Hot on the heels of Frank Strozier, celebrating the 700th post at LJC (Strange, this started as a sort of Blue Note tribute site, look now where it has gone… jazz all over) Continuing on the theme of artists deserving of greater recognition: altoist Sonny Criss, recording career 1946-77.
Sonny Criss (alto saxophone) Walter Davis Jr. (piano) Paul Chambers (bass) Alan Dawson (drums) recorded Rudy Van Gelder Studio, Englewood Cliffs, NJ, March 23, 1967
From the twilight years of bop, but the line up of Chambers, Walter Davis and Alan Dawson never fails to swing. Criss is an alto player who deserves a lot more attention than he enjoyed in his lifetime. His recording career stretches back to 1946, first appearance on record age 19. Recording initially for early classic labels such as Emarcy, Regent, Crown, Savoy, Norgran, Brunswick and Imperial, it was not until 1965 that he signed to Prestige as leader. A string of a half-dozen or more titles appeared in quick succession, Weinstock struggling to keep Prestige afloat through sheer volume of releases.
At end of the decade Criss relocated to California, where presumably work for an alto player was more plentiful, but recording only erratically until his death in 1977 – last title The Joy Of Sax (Impulse! AS-9326 – green bullseye label) in the slightly uncomfortable fusion company of Lee Ritenour (electric guitar) and Patrice Rushen (electric piano).
Times were changing, in my view not musically for the better, but that’s just my opinion today (just remember, it’s my blog). Somewhere in the attic are some Lee Ritenour albums, along with Bob James and David Sanborn, that GRP sound, sounding more dated than recordings made twenty years previously, though I must have liked it at the time.
Often characterized as a Parker disciple, but which bop altoist isn’t? Every critic’s first words to paper, everyone was influenced by Bird, how could they not be? Parker was the towering figure, so listen only to Parker? It’s a distraction from listening to the distinctive voices of those that followed. Criss is a distinctive player, a bluesy stylist with lightening-fast fluidity and drive more in the manner of Phil Woods. He is a joy to hear.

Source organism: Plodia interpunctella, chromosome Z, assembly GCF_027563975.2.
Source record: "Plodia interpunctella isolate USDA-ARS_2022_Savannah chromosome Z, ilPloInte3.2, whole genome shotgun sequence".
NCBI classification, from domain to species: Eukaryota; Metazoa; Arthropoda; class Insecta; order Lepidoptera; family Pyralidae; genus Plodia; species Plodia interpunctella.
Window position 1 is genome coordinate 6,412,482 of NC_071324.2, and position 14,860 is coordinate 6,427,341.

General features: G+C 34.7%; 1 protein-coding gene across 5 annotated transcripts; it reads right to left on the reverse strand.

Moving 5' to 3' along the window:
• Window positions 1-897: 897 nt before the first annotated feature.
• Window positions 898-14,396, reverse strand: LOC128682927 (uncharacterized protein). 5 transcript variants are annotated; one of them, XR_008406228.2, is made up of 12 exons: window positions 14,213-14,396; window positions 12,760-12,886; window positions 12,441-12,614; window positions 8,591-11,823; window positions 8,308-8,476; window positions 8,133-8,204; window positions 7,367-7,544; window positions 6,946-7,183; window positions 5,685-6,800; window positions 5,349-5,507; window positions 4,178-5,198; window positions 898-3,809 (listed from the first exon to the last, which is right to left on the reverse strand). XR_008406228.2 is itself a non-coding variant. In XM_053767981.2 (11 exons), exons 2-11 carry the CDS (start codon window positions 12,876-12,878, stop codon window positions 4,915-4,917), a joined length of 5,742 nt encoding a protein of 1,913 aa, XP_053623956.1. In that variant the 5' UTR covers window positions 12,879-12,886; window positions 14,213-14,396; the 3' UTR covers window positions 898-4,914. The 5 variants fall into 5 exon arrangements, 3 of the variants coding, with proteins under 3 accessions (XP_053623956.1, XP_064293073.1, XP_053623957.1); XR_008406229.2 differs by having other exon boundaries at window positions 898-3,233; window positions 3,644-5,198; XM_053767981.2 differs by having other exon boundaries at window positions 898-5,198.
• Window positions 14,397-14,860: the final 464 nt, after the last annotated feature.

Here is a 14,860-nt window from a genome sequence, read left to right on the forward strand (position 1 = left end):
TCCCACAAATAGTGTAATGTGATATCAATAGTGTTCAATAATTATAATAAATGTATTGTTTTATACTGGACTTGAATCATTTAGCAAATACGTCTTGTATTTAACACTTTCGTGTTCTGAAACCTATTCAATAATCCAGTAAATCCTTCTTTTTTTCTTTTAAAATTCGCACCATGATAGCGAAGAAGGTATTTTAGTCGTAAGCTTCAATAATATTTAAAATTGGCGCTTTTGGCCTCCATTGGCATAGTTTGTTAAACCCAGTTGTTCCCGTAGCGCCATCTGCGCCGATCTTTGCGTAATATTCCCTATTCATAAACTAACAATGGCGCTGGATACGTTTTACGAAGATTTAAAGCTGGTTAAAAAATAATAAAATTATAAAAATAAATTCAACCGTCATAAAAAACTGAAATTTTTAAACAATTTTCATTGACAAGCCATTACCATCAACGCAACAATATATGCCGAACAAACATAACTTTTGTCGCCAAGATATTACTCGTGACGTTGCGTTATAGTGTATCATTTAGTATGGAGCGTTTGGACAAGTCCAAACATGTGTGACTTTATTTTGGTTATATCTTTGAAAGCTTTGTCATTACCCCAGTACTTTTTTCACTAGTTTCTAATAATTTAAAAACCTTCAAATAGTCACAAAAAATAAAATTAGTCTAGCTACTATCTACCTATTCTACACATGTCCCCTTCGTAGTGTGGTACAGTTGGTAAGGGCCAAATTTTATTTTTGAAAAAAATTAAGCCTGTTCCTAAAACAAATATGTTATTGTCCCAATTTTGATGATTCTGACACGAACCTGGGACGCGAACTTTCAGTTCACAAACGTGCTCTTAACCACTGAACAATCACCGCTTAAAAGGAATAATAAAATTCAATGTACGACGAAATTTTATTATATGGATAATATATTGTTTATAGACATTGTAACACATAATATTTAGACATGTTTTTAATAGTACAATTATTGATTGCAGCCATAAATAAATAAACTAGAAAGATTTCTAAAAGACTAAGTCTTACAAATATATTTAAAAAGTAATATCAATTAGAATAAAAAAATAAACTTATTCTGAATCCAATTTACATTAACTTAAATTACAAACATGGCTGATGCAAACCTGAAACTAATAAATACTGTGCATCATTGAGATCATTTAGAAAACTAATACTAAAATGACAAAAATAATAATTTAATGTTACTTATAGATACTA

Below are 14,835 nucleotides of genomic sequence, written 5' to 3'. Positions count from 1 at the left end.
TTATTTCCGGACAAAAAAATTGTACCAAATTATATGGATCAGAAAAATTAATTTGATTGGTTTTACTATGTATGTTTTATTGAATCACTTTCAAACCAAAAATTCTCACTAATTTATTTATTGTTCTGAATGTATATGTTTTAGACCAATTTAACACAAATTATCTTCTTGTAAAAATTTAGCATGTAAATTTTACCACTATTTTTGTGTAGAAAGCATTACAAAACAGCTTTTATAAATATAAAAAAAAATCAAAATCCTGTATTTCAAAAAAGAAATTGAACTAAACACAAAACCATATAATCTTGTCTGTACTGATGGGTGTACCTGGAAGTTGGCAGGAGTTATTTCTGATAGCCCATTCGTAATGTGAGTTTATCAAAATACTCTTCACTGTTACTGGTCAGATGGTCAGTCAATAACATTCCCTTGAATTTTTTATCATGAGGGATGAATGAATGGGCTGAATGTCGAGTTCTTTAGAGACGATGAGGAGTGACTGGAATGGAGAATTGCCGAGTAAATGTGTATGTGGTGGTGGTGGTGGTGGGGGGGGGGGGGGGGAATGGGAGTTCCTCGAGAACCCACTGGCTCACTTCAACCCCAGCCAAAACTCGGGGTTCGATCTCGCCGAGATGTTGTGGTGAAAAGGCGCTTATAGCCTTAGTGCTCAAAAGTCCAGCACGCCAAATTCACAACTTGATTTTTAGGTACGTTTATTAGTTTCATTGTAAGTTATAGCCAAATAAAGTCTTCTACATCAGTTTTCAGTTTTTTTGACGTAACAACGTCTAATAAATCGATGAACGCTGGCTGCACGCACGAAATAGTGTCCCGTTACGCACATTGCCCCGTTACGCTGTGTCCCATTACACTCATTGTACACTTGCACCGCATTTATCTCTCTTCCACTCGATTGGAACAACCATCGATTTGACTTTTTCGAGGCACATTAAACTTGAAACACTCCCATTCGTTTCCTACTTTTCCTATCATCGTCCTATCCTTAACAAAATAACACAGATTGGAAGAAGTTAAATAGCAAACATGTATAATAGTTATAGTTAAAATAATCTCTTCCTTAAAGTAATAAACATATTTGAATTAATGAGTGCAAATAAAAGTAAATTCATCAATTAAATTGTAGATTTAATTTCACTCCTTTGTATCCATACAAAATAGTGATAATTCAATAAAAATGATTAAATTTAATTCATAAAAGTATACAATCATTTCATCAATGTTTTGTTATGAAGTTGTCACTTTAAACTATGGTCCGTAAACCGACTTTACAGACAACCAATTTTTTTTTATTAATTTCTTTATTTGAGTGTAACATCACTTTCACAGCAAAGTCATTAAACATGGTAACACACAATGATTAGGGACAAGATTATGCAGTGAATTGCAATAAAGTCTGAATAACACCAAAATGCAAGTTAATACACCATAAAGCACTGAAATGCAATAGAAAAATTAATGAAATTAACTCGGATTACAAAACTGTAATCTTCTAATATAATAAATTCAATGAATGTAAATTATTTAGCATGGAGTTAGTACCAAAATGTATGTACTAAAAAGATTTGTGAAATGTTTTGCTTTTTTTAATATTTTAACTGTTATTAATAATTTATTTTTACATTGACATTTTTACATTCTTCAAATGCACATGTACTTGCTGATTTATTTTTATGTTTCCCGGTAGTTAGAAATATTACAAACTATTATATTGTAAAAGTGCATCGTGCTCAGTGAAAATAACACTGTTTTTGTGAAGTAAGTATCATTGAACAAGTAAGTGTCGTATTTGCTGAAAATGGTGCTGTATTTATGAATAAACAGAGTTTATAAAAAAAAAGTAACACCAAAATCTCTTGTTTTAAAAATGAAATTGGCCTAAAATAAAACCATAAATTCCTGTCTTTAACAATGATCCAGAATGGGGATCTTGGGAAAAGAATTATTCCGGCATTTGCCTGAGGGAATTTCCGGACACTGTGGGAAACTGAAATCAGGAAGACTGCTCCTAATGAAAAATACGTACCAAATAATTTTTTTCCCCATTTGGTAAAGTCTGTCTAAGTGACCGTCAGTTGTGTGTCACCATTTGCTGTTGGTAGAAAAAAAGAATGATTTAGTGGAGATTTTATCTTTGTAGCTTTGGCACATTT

The selection “Wee” is an old fast-tempo BeBop tune from a Charlie Parker recording Wee (Allen’s Alley) – which is pure bebop virtuosity. It’s an astonishing if slightly imperfect performance but one which fulfils my need for speed. Conoisseurs of comparisons might want to pit Criss against the master, Wee as recorded at the famous Parker-Powell-Gillespie-Mingus-Roach Live at Massey Hall, Toronto, Canada 1953
Criss often recorded popular show tunes and ballads, and a couple of times I passed on his 1956 album “Criss Plays Cole Porter” for fear of Karaoke-jazz – “over-familiarity” with the tunes: Night and Day, Anything goes, Just One of Those Things…. one Cole Porter tune maybe, but not all. His mid/late ’60s Prestige albums are nevertheless a solid showcase for his talent and worth seeking out.
Vinyl: PRT 7526 green label Fantasy VAN GELDER stamp
Vintage reissue of Prestige PRST 7526 (1967) left. An example of “good Fantasy” (circa 1972-3) These very early ’70s Prestige are often well worth a listen, notably those pressed with Van Gelder mastered legacy metal. Within a short space of time, Fantasy engineers would remaster everthing. It always pays to check the runout.
The cover of Portrait of Sonny Criss unfortunately ranks high in the LJC Most Unsuitable Knitwear on an Album Cover Awards. These are some of other contenders (click if you dare)
Haircut and trouser cuffs seem to manage to reinvent themselves as retro fashion, but nothing dates so much as knitwear. Perhaps it is because knitwear was often a gift from an older but doting family relative with knitting skills. Childhood Christmas, you would examine carefully all the festively-wrapped presents in your name under the Christmas tree: heavy flat box (Meccano set!) smelly (bath things, ugh), envelope (money!, hopefully) but that big bulky but light soft package set alarm bells ringing: jumper alert!
More Sonny Criss blogged previously, the very excellent Prestige 1966 title This is Criss (Prestige 7511) including show tune from Fiddler on the Roof, Sunrise, Sunset. Maybe I was too hasty about that Cole Porter album.
Readers ask, LJC answers: Bonus Track!
God Bless The Child
I’m feeling generous, hang the bandwith, 700th post celebration,